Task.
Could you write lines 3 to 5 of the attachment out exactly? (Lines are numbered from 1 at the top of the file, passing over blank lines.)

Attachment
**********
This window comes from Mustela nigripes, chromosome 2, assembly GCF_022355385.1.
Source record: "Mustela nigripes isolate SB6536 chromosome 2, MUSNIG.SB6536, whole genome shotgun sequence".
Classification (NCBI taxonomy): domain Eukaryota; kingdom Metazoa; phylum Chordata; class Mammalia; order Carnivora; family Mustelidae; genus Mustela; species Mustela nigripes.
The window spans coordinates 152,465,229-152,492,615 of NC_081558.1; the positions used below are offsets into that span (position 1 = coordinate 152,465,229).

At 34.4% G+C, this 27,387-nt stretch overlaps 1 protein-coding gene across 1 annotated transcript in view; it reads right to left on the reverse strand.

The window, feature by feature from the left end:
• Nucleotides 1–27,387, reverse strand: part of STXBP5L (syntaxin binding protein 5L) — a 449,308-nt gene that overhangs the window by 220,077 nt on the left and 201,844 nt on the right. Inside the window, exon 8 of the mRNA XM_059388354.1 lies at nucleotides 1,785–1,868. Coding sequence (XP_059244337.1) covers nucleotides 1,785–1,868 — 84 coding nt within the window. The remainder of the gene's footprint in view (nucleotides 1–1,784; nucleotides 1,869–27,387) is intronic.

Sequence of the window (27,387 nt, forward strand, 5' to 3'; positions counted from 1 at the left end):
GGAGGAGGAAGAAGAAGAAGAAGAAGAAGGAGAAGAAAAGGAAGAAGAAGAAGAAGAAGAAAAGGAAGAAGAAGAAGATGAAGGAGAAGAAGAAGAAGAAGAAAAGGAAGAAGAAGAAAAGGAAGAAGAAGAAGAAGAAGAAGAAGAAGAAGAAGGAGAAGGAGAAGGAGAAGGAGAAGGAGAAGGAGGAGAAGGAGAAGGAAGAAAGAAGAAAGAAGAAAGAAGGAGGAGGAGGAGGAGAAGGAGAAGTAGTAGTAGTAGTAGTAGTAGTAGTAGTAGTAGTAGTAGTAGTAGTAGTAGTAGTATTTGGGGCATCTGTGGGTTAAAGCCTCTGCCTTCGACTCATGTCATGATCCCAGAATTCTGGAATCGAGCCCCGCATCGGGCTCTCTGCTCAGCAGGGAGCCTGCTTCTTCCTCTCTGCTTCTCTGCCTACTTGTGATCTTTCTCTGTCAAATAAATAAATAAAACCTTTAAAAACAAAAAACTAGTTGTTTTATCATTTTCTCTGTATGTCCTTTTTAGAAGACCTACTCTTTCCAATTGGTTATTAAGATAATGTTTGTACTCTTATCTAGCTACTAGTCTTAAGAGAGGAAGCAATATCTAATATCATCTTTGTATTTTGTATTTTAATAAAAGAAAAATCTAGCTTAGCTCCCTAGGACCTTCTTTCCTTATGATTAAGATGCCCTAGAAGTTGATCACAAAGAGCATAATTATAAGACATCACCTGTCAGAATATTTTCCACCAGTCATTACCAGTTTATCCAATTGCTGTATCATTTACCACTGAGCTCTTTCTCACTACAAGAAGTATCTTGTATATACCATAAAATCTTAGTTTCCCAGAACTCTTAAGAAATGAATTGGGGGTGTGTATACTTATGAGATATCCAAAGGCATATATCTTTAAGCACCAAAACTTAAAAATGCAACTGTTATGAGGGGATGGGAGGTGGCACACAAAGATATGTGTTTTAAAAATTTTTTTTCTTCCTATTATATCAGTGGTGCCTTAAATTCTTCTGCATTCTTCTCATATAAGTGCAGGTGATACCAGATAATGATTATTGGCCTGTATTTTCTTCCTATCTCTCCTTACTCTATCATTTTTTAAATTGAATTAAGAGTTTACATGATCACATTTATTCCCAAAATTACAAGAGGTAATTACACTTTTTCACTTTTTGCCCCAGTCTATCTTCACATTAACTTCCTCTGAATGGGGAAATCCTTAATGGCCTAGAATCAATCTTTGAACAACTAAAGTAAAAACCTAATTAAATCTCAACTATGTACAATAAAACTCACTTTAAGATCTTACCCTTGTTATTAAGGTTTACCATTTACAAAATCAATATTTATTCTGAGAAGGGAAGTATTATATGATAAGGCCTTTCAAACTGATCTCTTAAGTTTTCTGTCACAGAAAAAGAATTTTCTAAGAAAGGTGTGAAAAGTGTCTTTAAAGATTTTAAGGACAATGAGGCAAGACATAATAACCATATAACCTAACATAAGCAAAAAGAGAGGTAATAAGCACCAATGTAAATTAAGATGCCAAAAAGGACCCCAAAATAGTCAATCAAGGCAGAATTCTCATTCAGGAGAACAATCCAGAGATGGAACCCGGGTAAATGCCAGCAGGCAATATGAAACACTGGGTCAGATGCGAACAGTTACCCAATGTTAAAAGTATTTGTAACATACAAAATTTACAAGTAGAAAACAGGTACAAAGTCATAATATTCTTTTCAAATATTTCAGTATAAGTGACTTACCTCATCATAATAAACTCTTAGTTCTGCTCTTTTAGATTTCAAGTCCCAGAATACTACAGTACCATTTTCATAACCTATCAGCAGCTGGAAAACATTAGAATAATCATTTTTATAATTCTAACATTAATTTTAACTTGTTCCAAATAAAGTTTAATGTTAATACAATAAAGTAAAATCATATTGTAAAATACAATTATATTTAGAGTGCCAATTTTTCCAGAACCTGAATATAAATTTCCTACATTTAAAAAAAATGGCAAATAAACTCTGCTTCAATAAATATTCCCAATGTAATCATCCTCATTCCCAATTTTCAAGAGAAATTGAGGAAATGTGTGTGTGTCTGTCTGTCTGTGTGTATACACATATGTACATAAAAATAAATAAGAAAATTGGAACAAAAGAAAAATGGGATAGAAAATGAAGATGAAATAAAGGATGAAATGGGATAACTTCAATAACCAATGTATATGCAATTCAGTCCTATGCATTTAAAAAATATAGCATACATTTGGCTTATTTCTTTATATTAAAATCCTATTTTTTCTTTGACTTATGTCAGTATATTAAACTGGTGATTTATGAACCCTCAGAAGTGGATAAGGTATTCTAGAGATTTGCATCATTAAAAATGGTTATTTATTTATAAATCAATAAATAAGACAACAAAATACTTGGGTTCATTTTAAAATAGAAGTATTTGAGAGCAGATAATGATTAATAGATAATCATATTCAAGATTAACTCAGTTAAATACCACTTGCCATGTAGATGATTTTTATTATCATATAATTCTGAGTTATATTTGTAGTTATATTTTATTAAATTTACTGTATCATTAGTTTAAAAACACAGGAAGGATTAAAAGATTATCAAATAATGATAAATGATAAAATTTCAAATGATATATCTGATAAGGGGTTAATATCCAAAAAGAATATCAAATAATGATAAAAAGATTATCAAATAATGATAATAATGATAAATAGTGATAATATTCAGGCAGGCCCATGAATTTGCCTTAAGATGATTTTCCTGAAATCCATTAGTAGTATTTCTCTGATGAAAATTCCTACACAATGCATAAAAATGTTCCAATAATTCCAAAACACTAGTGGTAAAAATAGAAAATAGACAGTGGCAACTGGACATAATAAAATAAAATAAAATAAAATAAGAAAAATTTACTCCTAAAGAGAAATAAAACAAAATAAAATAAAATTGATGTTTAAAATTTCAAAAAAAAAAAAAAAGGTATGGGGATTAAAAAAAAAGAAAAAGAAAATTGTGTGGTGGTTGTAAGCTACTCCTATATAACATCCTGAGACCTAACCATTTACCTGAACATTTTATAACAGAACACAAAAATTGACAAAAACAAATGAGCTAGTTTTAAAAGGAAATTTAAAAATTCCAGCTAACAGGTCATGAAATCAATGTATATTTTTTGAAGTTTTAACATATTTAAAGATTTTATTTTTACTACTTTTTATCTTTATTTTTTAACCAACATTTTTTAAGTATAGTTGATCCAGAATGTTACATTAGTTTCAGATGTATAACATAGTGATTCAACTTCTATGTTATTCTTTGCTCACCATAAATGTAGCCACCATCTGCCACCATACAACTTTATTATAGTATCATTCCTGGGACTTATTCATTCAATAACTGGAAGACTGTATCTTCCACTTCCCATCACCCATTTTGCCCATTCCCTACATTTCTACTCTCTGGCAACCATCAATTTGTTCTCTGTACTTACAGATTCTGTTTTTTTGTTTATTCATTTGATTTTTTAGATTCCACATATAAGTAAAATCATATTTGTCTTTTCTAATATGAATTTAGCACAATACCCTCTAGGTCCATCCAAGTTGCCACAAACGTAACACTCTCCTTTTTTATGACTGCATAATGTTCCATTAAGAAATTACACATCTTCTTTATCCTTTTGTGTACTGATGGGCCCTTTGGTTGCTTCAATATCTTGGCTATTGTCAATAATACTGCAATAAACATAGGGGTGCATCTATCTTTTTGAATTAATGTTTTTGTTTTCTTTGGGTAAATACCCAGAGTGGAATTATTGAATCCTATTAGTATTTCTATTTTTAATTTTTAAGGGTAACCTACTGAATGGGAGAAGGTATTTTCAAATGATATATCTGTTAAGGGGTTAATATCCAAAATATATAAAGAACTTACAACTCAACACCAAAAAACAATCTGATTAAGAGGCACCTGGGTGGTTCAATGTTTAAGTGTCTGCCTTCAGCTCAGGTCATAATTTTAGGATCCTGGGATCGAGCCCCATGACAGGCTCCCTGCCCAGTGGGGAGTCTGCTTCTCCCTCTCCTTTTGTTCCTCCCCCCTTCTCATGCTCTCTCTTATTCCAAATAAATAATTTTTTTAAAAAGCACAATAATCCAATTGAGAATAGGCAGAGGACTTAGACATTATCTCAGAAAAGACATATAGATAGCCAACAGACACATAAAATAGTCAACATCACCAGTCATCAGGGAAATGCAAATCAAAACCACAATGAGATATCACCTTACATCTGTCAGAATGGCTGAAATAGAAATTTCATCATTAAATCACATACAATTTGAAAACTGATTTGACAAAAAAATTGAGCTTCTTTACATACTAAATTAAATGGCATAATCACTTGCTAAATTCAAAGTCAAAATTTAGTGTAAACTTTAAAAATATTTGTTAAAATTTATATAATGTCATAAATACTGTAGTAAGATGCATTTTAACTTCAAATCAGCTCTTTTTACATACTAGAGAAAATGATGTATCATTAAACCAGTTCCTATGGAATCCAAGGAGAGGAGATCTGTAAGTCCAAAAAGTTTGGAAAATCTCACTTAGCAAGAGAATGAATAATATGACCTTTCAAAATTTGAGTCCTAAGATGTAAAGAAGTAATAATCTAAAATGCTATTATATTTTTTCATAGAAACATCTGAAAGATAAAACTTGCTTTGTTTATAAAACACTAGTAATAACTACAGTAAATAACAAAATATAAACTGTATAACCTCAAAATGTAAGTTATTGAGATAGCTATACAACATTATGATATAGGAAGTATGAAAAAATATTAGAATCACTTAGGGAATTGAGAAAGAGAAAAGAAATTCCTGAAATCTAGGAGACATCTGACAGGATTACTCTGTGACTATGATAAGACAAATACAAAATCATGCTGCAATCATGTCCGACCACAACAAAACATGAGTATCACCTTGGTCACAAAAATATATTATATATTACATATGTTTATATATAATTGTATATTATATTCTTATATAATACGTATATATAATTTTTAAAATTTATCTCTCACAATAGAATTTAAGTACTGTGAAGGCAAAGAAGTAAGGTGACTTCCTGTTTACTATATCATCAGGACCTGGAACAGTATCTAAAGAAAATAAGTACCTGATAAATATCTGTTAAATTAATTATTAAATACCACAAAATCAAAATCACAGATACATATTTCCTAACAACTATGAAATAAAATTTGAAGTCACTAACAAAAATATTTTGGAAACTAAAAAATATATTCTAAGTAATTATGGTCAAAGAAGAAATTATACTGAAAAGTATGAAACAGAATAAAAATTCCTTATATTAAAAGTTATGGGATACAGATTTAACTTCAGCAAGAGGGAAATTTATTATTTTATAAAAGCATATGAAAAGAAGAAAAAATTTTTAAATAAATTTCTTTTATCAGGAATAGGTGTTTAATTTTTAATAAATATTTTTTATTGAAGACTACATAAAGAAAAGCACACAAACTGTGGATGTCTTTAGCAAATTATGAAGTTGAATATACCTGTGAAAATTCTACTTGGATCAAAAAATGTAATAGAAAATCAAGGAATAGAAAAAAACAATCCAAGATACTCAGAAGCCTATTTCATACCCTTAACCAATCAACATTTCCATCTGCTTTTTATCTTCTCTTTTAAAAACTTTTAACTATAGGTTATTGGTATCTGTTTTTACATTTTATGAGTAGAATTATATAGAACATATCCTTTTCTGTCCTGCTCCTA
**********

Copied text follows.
Classification (NCBI taxonomy): domain Eukaryota; kingdom Metazoa; phylum Chordata; class Mammalia; order Carnivora; family Mustelidae; genus Mustela; species Mustela nigripes.
The window spans coordinates 152,465,229-152,492,615 of NC_081558.1; the positions used below are offsets into that span (position 1 = coordinate 152,465,229).

At 34.4% G+C, this 27,387-nt stretch overlaps 1 protein-coding gene across 1 annotated transcript in view; it reads right to left on the reverse strand.